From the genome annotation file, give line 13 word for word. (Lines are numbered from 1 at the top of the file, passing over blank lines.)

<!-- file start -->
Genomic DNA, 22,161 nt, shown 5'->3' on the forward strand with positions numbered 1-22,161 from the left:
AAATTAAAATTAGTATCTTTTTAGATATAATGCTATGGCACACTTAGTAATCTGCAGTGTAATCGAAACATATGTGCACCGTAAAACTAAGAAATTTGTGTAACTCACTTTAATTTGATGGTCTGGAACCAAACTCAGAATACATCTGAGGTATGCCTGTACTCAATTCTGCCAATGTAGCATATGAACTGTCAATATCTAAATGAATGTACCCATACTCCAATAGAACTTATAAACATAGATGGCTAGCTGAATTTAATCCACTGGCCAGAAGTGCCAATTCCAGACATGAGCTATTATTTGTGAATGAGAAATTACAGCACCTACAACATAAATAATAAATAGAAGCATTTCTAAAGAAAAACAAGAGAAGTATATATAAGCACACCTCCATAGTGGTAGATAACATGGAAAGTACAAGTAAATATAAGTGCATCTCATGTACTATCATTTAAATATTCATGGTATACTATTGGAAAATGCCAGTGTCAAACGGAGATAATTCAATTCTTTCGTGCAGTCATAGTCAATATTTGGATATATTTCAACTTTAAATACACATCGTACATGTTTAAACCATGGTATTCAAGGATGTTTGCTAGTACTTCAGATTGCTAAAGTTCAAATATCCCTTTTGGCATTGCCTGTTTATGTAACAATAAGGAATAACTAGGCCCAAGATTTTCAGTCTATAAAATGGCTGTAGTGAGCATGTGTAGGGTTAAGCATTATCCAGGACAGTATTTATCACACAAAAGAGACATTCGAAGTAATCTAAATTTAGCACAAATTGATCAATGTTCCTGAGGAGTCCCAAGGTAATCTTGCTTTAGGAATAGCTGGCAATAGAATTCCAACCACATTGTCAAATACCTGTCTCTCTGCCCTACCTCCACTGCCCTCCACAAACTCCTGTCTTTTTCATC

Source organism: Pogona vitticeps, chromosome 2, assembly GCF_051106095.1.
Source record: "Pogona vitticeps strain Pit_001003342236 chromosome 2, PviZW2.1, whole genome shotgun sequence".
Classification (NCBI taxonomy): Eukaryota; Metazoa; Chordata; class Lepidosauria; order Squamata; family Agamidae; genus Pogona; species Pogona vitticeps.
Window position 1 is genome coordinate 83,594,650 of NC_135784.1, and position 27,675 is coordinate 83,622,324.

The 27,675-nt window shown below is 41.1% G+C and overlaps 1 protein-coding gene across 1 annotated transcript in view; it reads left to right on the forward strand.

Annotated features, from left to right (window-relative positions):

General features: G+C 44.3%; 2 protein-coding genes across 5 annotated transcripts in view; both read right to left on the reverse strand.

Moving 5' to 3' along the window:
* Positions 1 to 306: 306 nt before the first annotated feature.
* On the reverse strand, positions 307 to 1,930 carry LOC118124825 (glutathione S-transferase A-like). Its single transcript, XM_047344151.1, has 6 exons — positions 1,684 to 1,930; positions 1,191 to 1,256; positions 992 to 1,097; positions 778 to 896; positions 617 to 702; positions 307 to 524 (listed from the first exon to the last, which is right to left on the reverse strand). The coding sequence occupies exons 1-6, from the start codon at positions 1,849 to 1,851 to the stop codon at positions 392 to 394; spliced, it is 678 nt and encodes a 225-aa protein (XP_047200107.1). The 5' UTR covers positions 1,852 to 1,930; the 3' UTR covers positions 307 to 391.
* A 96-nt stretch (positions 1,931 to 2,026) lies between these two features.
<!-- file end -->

* A 96-nt stretch (positions 1,931 to 2,026) lies between these two features.